For symptoms of wind cold with headache and nasal congestion as the chief symptoms, the classic formula is Chuan Xiong Cha Tiao Wan, typically taken with green tea (cha), which moves the action of the formula to the head area. Green tea has been found recently to have strong antioxidant properties, scavenging the free radicals involved in aging and disease.
Common Cold Caused by Wind Heat
When the pernicious influence of wind combines with heat, the fever is worse than the chills, and the pulse is faster than normal. The primary symptom is a swollen and sore throat with headache and irritability. If there is a cough, it is usually dry or nonproductive, with occasional expectoration of yellow mucus.
Numerous formulas treat the many variations of this condition, but the most famous by far is Yin Qiao San. This highly effective treatment for wind heat symptoms, appearing in such conditions as influenza and tonsillitis as well as the common cold, is also available from a number of different manufacturers as the patent formula Yin Chiao Chieh Tu Pien.
In addition to Yin Qiao, a number of other effective remedies are available. For example, Gan Mao Ling is almost always useful in cases of wind heat. If the fever is high, Zhong Gan Ling is preferred. If the sore throat is especially severe, it is recommended to add Chuan Xin Lian Antiphlogistic Tablets to the treatment.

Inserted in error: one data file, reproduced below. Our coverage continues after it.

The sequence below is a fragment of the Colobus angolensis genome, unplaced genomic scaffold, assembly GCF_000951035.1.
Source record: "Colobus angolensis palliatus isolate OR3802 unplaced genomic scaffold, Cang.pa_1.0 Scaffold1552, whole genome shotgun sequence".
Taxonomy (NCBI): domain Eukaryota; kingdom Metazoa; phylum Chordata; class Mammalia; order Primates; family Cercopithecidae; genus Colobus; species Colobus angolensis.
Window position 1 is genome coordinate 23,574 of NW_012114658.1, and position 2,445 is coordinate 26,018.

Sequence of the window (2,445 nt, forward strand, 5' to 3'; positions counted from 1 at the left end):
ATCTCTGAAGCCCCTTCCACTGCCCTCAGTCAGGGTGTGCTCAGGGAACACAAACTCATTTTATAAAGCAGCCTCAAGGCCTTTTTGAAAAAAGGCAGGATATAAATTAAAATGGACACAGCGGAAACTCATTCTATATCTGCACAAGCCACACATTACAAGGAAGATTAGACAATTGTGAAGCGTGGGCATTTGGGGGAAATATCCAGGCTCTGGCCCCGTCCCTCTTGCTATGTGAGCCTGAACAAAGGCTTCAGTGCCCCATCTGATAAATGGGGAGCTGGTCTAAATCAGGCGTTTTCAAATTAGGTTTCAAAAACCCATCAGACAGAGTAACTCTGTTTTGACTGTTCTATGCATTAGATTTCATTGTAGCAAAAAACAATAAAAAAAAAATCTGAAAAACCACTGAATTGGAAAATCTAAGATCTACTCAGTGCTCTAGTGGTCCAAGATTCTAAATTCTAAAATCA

Other Elements of Treating the Common Cold
When treating cold or flu symptoms due to wind heat, the results are always more dramatic if the treatment begins at the earliest possible stage of the illness. It is important to get adequate rest, a vacation from sources of stress, and good nutrition in the form of soups and fresh juices. Sweets and stimulants (such as caffeinated beverages) cause a rapid progression in the severity of the illness since they tend to feed the pathogen.
The same is true for tonifying herbs such as ginseng. People sometimes make the mistake of taking ginseng when they feel a cold coming on since they have heard that ginseng is good for the immune system. Using ginseng in this case is a serious error since ginseng will powerfully feed the pathogen causing the illness, making the person feel much worse. This is traditionally known as "trapping the burglar." If a person suspects a burglar is in the house, the worst step to take is to lock all the doors and windows, for the burglar will do more damage trying to get out. A powerful tonic herb, ginseng acts to "lock down" the exterior of the body while releasing energy in the interior. If a pathogen is already inside the body, ginseng and other stimulating tonics lock it in while simultaneously feeding it. The proper treatment plan is to open the pores and push out the pathogen. Herb formulas that "release the exterior and repel wind," such as Yin Qiao, are used in these cases.